Bush Babies Environmental Education Programme
Greater Kruger National Park, South Africa

The western edge of Kruger National Park alone is home to 2 million impoverished people. The financial lure of poaching for ivory or bush meat is a quick fix to feed families.

But ivory poaching and wildlife trafficking destroys valuable ecosystems. It deprives Africa of sustainable economic development & obstructs poverty alleviation. Global security is threatened with drugs and terrorist groups using ivory poaching to fund activities.

Kruger’s animals are a massive part of South Africa’s economy through tourism and job creation. Today’s children will be the most affected by a future without them. Education plays a major role in addressing environmental issues, empowering children to lead the way against ending the wildlife trade for future generations.

In 2017 Pondoro game lodge in Balule, introduced PF to the Black Mambas Anti-poaching Unit and their initiative for environmental education. Inspired by the dedication of the people involved & as part of their own commitment to inclusive education the Foundation are proud to be supporting this investment in youth.

In 2013 the all-female Black Mamba Anti-Poaching Unit was set up. 32 combat trained women patrol unarmed 24/7 at the front line of conservation in the Balule area, where rhino poaching is prevalent.

The women live in local villages and are proving the fight against poaching is more achievable through environmental education of children & communities, than with guns.

In 2015 Black Mambas set up the Bush Babies Environmental Education, a non-profit outreach programme led by Lewyn Maefala. Weekly lessons are held at 10 rural schools around the National Park, reaching thousands of local children.

Elephants and rhinos are primary keystones in Africa’s ecosystem maintaining the balance of all other animals and plants. Their extinction will be irrevocable and hundreds of rangers a year are killed trying protecting them.

Pupils also get involved in community vegetable gardens, tree planting, social sciences & sustainable environmental management.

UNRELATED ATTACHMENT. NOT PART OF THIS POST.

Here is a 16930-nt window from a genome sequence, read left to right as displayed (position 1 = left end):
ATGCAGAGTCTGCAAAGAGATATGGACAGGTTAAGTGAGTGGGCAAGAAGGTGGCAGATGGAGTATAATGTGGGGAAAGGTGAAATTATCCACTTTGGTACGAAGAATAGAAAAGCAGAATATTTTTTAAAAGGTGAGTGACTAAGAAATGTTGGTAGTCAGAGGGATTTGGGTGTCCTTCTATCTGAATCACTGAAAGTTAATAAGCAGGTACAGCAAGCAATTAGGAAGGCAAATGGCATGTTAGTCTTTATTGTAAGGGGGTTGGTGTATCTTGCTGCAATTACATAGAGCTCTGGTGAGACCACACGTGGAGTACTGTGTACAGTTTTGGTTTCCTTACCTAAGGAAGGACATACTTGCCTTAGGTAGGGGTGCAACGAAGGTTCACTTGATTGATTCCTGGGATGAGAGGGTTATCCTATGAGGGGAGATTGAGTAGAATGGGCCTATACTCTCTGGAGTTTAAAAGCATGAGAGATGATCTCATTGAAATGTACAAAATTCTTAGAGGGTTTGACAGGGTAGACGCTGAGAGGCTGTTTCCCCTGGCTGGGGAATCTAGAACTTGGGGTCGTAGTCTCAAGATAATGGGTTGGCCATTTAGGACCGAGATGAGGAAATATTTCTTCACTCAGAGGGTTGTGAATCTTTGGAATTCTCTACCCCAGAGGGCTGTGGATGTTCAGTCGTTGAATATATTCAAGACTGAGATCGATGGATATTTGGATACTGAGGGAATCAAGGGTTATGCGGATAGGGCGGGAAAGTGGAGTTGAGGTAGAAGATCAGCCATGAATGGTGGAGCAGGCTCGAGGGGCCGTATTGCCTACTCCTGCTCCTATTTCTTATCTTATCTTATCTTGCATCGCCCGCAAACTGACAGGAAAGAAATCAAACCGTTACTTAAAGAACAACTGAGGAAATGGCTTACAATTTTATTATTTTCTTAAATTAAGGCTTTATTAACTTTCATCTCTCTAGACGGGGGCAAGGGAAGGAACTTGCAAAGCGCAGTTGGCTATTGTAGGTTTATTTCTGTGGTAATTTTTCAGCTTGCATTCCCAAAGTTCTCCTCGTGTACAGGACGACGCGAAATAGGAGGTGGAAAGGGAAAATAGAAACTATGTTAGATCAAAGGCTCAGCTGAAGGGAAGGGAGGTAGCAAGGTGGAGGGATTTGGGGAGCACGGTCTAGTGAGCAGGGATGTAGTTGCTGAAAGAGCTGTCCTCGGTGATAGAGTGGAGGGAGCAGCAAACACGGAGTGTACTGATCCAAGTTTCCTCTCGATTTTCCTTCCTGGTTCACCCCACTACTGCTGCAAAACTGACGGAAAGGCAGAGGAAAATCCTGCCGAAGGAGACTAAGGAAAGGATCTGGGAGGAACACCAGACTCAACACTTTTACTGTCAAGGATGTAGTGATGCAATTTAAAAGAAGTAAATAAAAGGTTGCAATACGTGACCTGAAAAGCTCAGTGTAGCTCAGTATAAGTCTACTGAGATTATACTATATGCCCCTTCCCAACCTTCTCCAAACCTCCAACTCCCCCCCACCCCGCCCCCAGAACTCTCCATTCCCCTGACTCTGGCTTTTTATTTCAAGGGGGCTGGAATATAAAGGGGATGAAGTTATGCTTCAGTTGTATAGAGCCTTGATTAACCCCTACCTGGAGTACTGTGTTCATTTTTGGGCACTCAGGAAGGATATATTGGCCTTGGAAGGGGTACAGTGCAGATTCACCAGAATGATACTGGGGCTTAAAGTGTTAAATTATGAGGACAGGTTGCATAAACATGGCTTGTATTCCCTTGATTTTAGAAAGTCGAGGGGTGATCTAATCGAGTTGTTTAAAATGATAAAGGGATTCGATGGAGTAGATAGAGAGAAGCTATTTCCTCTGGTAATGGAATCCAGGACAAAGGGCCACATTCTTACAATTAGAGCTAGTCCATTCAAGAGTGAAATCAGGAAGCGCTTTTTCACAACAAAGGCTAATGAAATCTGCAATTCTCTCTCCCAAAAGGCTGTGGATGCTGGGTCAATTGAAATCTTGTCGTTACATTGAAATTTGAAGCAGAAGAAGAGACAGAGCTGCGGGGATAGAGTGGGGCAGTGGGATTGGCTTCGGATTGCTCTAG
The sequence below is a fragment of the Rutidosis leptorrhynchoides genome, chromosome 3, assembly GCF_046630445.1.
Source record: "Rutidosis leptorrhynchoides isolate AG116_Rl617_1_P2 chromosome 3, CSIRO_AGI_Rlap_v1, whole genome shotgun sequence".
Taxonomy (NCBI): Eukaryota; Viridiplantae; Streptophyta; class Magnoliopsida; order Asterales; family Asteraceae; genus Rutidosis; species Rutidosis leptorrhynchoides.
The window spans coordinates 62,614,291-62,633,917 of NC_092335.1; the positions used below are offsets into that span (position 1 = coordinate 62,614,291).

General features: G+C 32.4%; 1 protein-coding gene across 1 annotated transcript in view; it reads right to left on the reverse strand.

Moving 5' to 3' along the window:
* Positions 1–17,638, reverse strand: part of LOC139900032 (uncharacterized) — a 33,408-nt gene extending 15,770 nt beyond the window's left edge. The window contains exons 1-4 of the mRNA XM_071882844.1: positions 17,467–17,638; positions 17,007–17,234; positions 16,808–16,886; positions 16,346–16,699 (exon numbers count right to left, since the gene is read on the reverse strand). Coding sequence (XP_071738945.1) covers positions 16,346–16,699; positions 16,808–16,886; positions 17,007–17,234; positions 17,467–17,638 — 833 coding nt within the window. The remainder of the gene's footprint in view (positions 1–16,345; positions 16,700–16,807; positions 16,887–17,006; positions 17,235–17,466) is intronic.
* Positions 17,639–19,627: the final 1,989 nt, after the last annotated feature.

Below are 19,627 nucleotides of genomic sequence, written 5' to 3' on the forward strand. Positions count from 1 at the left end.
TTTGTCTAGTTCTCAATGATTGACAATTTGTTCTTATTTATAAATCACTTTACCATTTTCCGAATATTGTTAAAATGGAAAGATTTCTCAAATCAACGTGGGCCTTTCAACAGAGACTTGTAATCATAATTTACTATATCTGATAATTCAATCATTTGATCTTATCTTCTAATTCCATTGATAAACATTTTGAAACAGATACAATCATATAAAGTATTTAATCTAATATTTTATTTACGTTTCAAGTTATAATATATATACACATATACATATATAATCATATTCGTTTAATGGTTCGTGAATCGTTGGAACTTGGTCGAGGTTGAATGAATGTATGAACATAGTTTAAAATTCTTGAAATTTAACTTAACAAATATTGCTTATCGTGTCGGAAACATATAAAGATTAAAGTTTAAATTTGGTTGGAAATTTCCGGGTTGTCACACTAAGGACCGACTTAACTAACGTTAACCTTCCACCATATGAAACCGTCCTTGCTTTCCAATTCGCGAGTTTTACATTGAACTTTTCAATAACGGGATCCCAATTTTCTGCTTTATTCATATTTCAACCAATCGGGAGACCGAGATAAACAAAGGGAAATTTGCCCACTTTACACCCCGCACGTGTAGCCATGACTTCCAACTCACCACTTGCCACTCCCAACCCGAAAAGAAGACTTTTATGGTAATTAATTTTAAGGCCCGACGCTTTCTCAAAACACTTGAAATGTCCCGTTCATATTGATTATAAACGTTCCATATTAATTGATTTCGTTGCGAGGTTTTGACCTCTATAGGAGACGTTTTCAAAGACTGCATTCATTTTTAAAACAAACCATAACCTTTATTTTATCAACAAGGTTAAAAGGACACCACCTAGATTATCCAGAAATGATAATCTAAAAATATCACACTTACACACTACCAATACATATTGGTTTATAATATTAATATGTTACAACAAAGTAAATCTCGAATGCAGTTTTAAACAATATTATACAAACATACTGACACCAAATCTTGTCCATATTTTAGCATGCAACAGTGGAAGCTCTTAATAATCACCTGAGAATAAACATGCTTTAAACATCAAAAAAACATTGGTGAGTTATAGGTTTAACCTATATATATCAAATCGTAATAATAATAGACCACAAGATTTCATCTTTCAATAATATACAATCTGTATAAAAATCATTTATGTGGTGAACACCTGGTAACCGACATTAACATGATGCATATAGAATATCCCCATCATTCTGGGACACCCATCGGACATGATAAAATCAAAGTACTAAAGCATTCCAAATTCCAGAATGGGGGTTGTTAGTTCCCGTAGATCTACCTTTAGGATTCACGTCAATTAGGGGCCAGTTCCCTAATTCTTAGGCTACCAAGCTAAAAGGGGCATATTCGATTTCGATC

They take exams and graduate with accredited certificates. Such experiences can create career choices they’ve not ever considered.

Environmental education is part of South Africa’s school curriculum, but rural schools suffer from low funding and few learning resources.
Funding classroom refurbishments is the first stage in PF’s support to help make Bush Babies’ lessons inclusive.

Maseke Primary and Bollanoto Primary schools, on the Northern boundaries of Balule reserve have now had dilapidated classrooms refurbished with PF donations.

Old ceilings, fans, lights and window panes have been replaced. Floors have been repaired, broken desks mended, walls and blackboards repainted.

Funding has paid for Mabine Primary and Modume Primary schools to have jungle gym playgrounds built. Play is not a luxury, it is a necessity for learning.

This year the aim is to install a jungle gym in all 10 schools in the Bush Babies programme, giving pupils the chance to enjoy physical activity which helps academic concentration.

A school that’s proud of their environmental classroom is motivating and encourages other schools to follow. Bush Babies want to expand their programme but desperately need support.

The importance of protecting earth’s biodiversity depends on teaching all the world’s children to stand against illegal wildlife trafficking, enabling them to protect the world they’ll grow up in – before it’s too late.

Find out more about Black Mambas & Bush Babies